"Mom, I'm starting a new piano song! Will you sit by me?" my youngest son asks.
I walk in and sit down at the piano bench. When he starts new songs, he likes me nearby.
A bright smile flashes across his face and he starts playing. After a few mistakes his smile fades and a frown appears. I sense his growing discouragement.
From my perspective the song is quite simple, it is easy for me. I almost say, "Oh come on this is easy, you can do it." Instead I pause and think, "What I say will make my son feel encouraged which helps his self-esteem grow or cause discouragement which can lower his self-esteem. The choice rests with me."
Parent's want their children to grow up self-confident and capable. Sometimes without even realizing it, your responses may be doing the exact opposite which lowers your children's self-esteem.
Saying "It's easy"
When your children are struggling with a task, it may seem easy to you, however, it is not necessarily easy to them. When you say, "That is easy, you can do it." You are trying to motivate and encourage them, yet it causes your children to think, "Something must be wrong with me because it's not easy to me, therefore, I must be dumb." This causes your children to feel discouraged and want to give up. It decreases their self-esteem.
Instead tell them, "This can be tough or this is difficult." Then if your children complete the task, they tell themselves, "I did something hard." If they cannot figure it out, at least they know it was tough to begin with. This approach helps children stay encouraged and increases their feelings of self-worth.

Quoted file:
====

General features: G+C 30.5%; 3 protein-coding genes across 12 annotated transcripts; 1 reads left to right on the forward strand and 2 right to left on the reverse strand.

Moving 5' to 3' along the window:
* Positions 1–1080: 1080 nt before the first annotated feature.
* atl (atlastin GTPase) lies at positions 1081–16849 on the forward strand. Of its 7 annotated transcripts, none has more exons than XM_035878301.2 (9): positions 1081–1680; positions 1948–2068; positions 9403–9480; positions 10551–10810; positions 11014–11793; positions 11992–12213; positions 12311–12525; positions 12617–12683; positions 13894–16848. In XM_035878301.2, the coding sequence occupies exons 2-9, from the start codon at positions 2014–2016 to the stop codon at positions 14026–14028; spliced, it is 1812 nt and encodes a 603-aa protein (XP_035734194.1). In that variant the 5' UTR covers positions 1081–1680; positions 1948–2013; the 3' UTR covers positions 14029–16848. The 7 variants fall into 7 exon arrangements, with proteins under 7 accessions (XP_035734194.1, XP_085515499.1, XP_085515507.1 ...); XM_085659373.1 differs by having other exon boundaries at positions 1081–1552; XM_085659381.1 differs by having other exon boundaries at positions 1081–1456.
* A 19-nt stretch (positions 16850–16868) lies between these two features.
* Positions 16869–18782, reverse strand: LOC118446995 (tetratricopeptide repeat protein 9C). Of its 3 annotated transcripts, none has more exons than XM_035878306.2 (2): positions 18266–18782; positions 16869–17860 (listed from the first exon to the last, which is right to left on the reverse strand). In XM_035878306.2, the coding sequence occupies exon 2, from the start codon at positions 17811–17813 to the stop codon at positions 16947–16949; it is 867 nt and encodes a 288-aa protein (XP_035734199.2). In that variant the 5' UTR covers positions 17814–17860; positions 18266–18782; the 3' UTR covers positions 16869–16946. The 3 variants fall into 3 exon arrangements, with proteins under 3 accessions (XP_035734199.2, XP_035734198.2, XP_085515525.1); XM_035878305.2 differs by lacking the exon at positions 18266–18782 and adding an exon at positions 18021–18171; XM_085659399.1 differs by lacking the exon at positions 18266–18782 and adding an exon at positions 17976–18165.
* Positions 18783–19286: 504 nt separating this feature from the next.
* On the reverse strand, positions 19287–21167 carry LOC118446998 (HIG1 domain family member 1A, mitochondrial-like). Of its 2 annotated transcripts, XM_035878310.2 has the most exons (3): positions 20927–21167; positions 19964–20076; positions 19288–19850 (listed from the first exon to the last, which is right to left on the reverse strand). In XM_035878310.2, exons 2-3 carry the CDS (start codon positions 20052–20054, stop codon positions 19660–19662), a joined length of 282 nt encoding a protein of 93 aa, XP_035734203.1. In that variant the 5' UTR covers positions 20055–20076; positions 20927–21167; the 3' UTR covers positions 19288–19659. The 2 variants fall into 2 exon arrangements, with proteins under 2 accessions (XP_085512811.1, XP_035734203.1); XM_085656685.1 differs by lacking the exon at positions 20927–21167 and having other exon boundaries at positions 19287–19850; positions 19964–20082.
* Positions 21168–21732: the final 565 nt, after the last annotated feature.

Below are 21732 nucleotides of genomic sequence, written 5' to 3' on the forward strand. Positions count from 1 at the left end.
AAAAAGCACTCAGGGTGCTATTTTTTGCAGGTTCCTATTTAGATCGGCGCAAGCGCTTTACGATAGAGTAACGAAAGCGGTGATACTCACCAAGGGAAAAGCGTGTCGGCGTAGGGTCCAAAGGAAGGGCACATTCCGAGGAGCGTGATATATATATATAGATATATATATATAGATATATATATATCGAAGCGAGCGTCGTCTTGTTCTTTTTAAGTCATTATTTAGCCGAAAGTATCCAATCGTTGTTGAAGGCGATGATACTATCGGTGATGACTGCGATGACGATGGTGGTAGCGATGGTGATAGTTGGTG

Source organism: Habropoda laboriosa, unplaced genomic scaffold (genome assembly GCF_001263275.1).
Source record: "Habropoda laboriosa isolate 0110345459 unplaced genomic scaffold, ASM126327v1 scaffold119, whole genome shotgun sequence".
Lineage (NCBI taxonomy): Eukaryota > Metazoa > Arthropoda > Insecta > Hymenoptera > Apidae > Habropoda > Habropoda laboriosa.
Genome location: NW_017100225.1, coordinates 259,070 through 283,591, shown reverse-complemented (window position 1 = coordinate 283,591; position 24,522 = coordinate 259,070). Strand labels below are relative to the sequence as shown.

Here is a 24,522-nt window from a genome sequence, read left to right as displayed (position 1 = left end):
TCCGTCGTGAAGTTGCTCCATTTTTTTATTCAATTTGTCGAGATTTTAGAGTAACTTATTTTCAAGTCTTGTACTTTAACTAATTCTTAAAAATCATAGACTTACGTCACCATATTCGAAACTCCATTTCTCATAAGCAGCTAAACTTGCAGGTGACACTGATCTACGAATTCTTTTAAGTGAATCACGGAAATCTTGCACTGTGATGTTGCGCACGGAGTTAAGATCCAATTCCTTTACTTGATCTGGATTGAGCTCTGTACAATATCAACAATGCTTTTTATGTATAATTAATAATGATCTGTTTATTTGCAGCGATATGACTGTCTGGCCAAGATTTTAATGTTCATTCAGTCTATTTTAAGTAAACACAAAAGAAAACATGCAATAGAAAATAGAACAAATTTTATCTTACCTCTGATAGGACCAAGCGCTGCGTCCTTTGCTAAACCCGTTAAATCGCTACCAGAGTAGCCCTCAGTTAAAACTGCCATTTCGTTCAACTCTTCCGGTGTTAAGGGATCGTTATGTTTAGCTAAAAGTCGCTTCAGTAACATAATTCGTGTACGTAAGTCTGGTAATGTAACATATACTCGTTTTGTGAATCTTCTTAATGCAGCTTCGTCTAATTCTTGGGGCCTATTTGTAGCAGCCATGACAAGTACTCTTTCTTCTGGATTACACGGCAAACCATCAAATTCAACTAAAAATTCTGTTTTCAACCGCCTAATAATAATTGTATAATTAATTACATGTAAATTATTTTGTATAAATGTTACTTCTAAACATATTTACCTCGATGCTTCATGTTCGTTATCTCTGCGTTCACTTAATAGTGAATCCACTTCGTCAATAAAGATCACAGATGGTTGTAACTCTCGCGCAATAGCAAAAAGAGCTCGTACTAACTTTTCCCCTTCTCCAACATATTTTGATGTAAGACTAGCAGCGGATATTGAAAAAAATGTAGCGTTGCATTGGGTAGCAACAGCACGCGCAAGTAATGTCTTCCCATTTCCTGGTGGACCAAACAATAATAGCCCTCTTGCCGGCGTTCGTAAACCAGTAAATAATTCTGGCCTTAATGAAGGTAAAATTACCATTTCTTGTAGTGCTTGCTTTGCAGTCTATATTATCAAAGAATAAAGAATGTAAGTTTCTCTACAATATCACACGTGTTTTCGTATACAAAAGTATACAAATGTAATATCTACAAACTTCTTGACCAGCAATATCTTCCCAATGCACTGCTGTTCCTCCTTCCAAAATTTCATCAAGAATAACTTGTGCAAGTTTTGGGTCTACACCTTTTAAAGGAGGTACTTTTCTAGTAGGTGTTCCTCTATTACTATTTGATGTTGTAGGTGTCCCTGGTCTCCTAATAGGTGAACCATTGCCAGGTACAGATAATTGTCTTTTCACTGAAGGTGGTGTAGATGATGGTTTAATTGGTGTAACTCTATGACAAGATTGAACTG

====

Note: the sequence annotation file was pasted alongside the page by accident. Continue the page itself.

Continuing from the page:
Your children want to do tasks on their own. This gives them a great sense of accomplishment and helps them feel good about themselves. You may feel one way to show your love is doing things for your children. This robs them of the opportunity to learn life skills and the satisfaction of feeling independent. It sends your children the hidden message, "You are not capable."
Instead of doing too much for your children, break the task into smaller more kid-friendly tasks. This gives your children the chance to feel the personal satisfaction of completing it on their own. Their self-esteem will soar.
Freaking out when they make mistakes
Mistakes are part of life - we all make them. You may feel you need to rescue your children from making mistakes or help them avoid making mistakes. This does not help them - it cripples them for life.
Your children will make mistakes and the way you respond either helps your children learn and grow from the mistake or teaches them mistakes are bad. Mistakes are painful, but they can cause great growth if handled in a healthy way. Don't rob your children of the opportunity to rise to the occasion, admit they are wrong, fix the problem, and feel great about themselves.
Instead of freaking out when your children make a mistake, teach them how to make amends and be accountable for their actions. This promotes a healthy view of mistakes and allows your children to feel good about who they are.
Many parents do not realize these three parenting responses diminish their children's self-esteem. If some of these ideas are new to you - take heart because reading and learning shows you are interested in improving as a parent and doing the best you can.
Editor's note: This article was originally published on parentingbrilliantly.com. It has been republished here with permission.